Pocket has hired Mark Armstrong, the founder and head curator at Longreads, as its editorial director, and part of his job, according to Weiner, is to reach out to publishers and explore the various options for cooperation. “Right now there is no silver bullet, and the most important thing for us to be doing is to experiment and see what works and what doesn’t,” Weiner says. He says he’s acutely aware that the fortunes of Pocket, which is now eight employees strong, ultimately rest on the health of the content industry: “If [we] don’t figure it out, there will be no content to save, because nobody will be writing it.”

Here’s the full interview.

Wade Roush: From what I’ve read, you’d been planning the rebranding for a long time—actually, ever since you closed Read It Later’s $2.5 million Series A round back in early 2011. What was the thinking behind the change?

Nate Weiner: Yeah, I knew that we needed to rebrand by that time. For one thing, we had launched this feature on Read It Later called Digest. With Pocket, we have killed it off, but it was a magazine-type view that would auto-categorize things. I learned pretty quickly from that that people didn’t care about the categorization, but the thing they liked was the view. So I knew that the visual piece had to be brought forward a lot more. But more important, … Next Page »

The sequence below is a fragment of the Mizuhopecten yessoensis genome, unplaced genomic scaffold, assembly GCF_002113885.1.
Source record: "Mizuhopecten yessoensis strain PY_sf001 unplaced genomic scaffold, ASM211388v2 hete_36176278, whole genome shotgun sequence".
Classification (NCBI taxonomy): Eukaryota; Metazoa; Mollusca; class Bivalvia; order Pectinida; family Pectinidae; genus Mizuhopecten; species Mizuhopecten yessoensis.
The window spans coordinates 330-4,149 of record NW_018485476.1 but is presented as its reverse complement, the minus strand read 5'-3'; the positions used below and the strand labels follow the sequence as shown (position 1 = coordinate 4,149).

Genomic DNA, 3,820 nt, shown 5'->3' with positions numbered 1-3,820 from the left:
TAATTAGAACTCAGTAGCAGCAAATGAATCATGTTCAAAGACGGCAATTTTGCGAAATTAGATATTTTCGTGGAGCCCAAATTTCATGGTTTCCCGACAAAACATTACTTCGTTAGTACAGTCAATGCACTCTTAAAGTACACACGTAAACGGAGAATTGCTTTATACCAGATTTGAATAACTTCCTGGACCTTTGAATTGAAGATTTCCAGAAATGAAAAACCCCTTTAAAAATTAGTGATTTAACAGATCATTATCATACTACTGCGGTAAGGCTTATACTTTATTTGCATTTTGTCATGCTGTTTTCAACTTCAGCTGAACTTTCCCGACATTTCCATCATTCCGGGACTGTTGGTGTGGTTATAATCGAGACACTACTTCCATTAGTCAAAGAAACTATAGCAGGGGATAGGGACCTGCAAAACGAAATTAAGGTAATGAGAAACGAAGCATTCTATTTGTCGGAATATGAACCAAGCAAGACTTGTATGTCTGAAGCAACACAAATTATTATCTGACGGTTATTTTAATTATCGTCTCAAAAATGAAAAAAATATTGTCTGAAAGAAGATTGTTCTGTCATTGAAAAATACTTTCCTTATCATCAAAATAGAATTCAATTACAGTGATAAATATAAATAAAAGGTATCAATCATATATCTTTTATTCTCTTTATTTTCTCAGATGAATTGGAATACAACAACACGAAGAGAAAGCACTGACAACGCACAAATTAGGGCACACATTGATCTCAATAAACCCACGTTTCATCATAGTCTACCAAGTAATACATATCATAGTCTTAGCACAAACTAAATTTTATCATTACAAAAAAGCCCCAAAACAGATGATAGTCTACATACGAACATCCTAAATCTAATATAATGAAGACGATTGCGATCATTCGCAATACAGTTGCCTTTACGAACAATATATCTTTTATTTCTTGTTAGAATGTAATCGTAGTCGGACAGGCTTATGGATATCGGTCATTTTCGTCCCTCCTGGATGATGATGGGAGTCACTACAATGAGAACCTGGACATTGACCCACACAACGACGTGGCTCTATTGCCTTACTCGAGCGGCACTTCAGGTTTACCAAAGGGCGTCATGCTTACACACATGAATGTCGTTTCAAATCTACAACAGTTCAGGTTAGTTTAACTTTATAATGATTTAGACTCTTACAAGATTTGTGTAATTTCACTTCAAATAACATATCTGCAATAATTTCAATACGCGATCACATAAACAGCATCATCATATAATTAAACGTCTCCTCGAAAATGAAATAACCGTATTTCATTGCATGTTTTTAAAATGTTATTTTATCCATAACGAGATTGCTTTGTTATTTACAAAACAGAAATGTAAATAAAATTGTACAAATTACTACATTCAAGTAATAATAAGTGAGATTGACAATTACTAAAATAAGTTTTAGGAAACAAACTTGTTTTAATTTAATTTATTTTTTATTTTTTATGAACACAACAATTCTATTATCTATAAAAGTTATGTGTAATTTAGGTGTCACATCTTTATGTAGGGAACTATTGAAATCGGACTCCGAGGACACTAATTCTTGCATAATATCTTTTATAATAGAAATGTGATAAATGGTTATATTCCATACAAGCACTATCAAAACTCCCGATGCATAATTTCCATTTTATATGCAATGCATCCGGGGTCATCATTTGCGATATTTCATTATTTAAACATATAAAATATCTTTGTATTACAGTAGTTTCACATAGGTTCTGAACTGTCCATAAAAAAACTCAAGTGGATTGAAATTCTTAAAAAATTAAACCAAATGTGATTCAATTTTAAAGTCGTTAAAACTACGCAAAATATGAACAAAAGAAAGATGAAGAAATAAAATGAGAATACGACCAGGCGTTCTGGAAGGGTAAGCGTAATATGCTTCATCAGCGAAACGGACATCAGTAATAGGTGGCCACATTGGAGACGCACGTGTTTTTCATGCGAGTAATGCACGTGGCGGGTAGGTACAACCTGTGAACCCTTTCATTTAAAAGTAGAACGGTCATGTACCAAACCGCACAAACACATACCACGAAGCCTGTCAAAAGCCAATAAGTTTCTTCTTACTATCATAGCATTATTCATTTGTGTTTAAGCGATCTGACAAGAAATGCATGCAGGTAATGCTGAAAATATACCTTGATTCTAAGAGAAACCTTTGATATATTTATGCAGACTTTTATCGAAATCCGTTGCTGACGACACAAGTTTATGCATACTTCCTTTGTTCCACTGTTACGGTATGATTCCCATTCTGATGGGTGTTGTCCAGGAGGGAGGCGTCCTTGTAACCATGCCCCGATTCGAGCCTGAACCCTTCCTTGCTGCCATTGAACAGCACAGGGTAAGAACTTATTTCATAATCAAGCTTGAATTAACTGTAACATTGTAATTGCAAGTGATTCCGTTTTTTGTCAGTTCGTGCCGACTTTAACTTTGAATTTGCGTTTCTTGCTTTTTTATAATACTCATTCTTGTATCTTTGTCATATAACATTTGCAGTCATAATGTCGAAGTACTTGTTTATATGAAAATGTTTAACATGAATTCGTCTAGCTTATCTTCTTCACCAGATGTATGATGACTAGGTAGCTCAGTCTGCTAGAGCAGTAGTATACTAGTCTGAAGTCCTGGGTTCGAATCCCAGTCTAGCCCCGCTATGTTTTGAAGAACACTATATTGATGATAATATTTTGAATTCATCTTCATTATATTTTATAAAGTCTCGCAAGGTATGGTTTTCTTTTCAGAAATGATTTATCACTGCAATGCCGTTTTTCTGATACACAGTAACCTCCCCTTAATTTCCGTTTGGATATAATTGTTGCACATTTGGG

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Wade Roush is a freelance science and technology journalist and the producer and host of the podcast Soonish. Follow @soonishpodcast

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3 responses to “Can Pocket (née Read It Later) Become the TiVo of the Web?”

  1. Ephraim says:

    Read the first few lines and think that this should be an interesting read.  Clicked on the + Pocket bookmarklet in my browser so that I can read it when I have more time. 

    • Wade Roush says:

      Go for it, Ephraim. That’s what Pocket is all about. The app even does a nice job of reassembling multi-page articles. (Meaning, this is a four-page article on the Web, but Pocket grabs all four pages and strings them back together automatically.)

  2. Reeder says:

    4 pages?

    Tucked into Instapaper for later…